The Varroa Mite: Know Your Enemy
What Does a Varroa Mite Look Like? How Do You Check for Varroa Mites? How Do Varroa Mites Kill the Colony?
By Josh Vaisman – Honey bees currently face three difficult challenges to their survival — a lack of quality nutrition, ubiquitous pesticides in the environment, and the scourge of the varroa mite. Beekeepers can have some positive impact on the lack of nutrition by planting bee-friendly flowers and encouraging others to do the same. We can also reduce or eliminate our own use of chemicals in our environment and educate friends and family to do the same as well. The greatest opportunity for impact, in my humble opinion, comes in the form of varroa mite management in our bee hives.
In this article, I’ll discuss the basic life cycle of the varroa mite and how long varroa mites live, how these pests have such a powerful negative impact on honey bees, and a brief overview of testing and mite treatments.
Varroa Mite Life Cycle
Varroa destructor (its scientific name) are tiny arachnids that evolved alongside the Asian honey bee. At some point, it “jumped” to the European honey bee with devastating consequences. Among the pests found in beehives (such as mice, ants, wax moths, and hive beetles) varroa mites are, in my opinion, the worst.
There are female and male mites. The female is significantly larger than the male though neither get much bigger than the head of a pin. Males are typically white while females are red.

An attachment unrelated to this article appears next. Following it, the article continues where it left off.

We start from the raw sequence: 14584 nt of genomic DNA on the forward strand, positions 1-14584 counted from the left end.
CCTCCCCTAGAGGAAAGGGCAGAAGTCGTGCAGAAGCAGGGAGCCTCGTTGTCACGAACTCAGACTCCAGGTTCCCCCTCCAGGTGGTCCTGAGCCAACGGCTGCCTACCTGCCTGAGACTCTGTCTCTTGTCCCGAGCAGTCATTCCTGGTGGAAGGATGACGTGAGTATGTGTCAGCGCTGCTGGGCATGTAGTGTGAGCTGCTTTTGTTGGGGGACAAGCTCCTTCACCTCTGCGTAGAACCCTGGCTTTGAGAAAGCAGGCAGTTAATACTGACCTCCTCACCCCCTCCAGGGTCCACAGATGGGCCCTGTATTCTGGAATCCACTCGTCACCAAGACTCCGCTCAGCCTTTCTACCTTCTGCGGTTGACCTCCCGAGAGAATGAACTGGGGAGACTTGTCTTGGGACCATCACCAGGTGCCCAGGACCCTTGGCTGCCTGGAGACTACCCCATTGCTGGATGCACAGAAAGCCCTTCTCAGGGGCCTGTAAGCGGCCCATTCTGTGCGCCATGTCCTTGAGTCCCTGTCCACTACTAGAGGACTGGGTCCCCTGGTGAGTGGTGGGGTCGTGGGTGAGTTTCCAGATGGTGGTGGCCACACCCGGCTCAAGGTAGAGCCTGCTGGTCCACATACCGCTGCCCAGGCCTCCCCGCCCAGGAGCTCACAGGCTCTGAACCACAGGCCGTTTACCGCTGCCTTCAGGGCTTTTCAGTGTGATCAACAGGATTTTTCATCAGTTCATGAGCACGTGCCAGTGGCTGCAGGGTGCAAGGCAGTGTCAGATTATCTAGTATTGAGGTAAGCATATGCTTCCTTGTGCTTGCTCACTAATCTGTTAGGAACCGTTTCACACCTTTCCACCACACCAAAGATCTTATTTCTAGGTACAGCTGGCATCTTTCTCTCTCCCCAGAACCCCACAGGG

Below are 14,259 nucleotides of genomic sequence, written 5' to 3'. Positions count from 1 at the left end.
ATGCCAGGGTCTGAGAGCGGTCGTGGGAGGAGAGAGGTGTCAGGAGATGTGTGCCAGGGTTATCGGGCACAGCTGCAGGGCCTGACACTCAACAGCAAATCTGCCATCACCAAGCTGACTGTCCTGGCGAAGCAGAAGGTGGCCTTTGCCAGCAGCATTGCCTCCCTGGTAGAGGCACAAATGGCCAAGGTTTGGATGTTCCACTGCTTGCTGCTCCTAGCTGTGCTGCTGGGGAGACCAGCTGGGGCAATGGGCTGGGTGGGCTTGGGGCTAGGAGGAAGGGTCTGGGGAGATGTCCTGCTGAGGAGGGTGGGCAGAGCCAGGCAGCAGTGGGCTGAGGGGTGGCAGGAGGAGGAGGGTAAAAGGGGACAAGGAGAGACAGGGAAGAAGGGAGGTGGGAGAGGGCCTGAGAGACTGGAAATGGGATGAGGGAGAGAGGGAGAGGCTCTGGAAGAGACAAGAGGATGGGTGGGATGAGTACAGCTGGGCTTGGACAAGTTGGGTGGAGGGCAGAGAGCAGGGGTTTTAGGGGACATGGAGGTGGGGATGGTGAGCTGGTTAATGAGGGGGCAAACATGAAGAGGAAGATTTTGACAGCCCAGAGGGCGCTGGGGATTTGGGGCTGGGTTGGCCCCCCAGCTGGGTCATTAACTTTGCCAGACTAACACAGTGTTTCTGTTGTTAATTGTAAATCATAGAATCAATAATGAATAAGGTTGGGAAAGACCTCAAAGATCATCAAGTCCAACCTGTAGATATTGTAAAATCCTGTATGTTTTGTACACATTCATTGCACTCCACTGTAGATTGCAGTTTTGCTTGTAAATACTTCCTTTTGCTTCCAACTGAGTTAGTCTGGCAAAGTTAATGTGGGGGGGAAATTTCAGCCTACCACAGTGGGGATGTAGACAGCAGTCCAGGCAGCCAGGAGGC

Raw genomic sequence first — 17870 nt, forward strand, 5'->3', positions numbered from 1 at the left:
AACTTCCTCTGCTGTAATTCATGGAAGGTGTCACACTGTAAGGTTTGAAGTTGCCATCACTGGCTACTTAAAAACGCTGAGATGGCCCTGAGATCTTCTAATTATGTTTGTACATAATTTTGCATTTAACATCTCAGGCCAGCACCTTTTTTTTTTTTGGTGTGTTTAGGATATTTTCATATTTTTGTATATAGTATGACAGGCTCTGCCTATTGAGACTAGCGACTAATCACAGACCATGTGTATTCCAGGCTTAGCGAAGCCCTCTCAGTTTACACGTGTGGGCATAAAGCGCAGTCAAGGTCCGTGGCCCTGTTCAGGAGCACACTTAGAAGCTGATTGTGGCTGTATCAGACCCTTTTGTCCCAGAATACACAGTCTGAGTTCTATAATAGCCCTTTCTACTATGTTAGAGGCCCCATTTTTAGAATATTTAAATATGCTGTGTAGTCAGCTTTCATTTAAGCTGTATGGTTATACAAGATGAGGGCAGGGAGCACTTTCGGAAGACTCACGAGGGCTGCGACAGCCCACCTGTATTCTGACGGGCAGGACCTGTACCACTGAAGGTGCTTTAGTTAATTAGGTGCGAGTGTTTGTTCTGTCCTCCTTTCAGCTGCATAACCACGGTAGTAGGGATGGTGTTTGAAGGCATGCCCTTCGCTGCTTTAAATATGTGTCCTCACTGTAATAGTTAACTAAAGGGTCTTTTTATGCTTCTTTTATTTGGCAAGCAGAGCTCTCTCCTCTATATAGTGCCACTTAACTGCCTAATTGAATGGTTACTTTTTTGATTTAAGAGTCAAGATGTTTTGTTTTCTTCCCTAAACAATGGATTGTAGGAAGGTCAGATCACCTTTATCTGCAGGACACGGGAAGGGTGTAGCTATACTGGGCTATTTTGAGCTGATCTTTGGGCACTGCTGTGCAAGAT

Varroa exist in two stages — phoretic and reproductive. During the phoretic stage, the female mite feeds on adult bees for between five to 11 days during brood rearing times. When there is no brood present, mites remain in the phoretic stage semi-permanently. As they tend to prefer the ventral (belly) side of bees, phoretic mites often avoid visual detection by the beekeeper. From time to time, the beekeeper may see a phoretic mite on the dorsal (back) side of a bee, though the general rule of thumb is, “If you see mites, you have too many!”
The reproductive stage occurs entirely under capped brood. Just before a bee larva is capped, a female, phoretic varroa mite sneaks into the cell and hides beneath the larva. After the bees cap this cell, the mite attaches itself to the larva/pupa and begins to feed on it. About three days later, the female mite will start laying eggs. The first egg she lays is unfertilized and will become a male. Every egg thereafter, laid approximately 30 hours apart, will be fertilized and destined to become female mites. As the daughter mites emerge they will mate with the son mite and slowly mature to adult form. When the bee pupa becomes an adult bee and emerges from the cell, the original mother mite and any mature daughter mites will emerge as well and continue their life cycle.